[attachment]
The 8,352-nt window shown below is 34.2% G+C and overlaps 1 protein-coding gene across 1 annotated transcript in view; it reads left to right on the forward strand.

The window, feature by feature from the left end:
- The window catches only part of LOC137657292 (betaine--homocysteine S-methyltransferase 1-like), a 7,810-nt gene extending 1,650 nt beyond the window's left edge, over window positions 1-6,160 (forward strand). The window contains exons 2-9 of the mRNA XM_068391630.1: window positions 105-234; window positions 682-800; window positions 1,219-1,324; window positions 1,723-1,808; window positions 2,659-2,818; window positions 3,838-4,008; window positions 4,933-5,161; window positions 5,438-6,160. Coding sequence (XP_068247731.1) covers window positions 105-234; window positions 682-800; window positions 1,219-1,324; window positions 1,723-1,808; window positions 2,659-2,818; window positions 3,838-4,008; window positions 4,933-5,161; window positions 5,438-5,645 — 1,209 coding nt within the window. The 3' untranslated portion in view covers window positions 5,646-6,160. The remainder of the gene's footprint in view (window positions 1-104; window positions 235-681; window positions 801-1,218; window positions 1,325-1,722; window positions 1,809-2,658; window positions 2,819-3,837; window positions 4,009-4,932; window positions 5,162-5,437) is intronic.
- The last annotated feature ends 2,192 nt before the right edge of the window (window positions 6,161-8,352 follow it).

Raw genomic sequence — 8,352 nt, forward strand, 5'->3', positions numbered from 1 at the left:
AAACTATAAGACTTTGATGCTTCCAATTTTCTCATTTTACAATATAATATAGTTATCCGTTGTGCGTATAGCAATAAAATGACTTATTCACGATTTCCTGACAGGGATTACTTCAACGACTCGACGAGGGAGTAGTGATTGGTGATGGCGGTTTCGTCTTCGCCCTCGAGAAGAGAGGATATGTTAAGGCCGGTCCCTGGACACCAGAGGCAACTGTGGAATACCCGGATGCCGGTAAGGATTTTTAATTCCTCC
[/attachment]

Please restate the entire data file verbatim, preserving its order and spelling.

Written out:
The 8,352-nt window shown below is 34.2% G+C and overlaps 1 protein-coding gene across 1 annotated transcript in view; it reads left to right on the forward strand.

The window, feature by feature from the left end:
- The window catches only part of LOC137657292 (betaine--homocysteine S-methyltransferase 1-like), a 7,810-nt gene extending 1,650 nt beyond the window's left edge, over window positions 1-6,160 (forward strand). The window contains exons 2-9 of the mRNA XM_068391630.1: window positions 105-234; window positions 682-800; window positions 1,219-1,324; window positions 1,723-1,808; window positions 2,659-2,818; window positions 3,838-4,008; window positions 4,933-5,161; window positions 5,438-6,160. Coding sequence (XP_068247731.1) covers window positions 105-234; window positions 682-800; window positions 1,219-1,324; window positions 1,723-1,808; window positions 2,659-2,818; window positions 3,838-4,008; window positions 4,933-5,161; window positions 5,438-5,645 — 1,209 coding nt within the window. The 3' untranslated portion in view covers window positions 5,646-6,160. The remainder of the gene's footprint in view (window positions 1-104; window positions 235-681; window positions 801-1,218; window positions 1,325-1,722; window positions 1,809-2,658; window positions 2,819-3,837; window positions 4,009-4,932; window positions 5,162-5,437) is intronic.
- The last annotated feature ends 2,192 nt before the right edge of the window (window positions 6,161-8,352 follow it).

Raw genomic sequence — 8,352 nt, forward strand, 5'->3', positions numbered from 1 at the left:
AAACTATAAGACTTTGATGCTTCCAATTTTCTCATTTTACAATATAATATAGTTATCCGTTGTGCGTATAGCAATAAAATGACTTATTCACGATTTCCTGACAGGGATTACTTCAACGACTCGACGAGGGAGTAGTGATTGGTGATGGCGGTTTCGTCTTCGCCCTCGAGAAGAGAGGATATGTTAAGGCCGGTCCCTGGACACCAGAGGCAACTGTGGAATACCCGGATGCCGGTAAGGATTTTTAATTCCTCC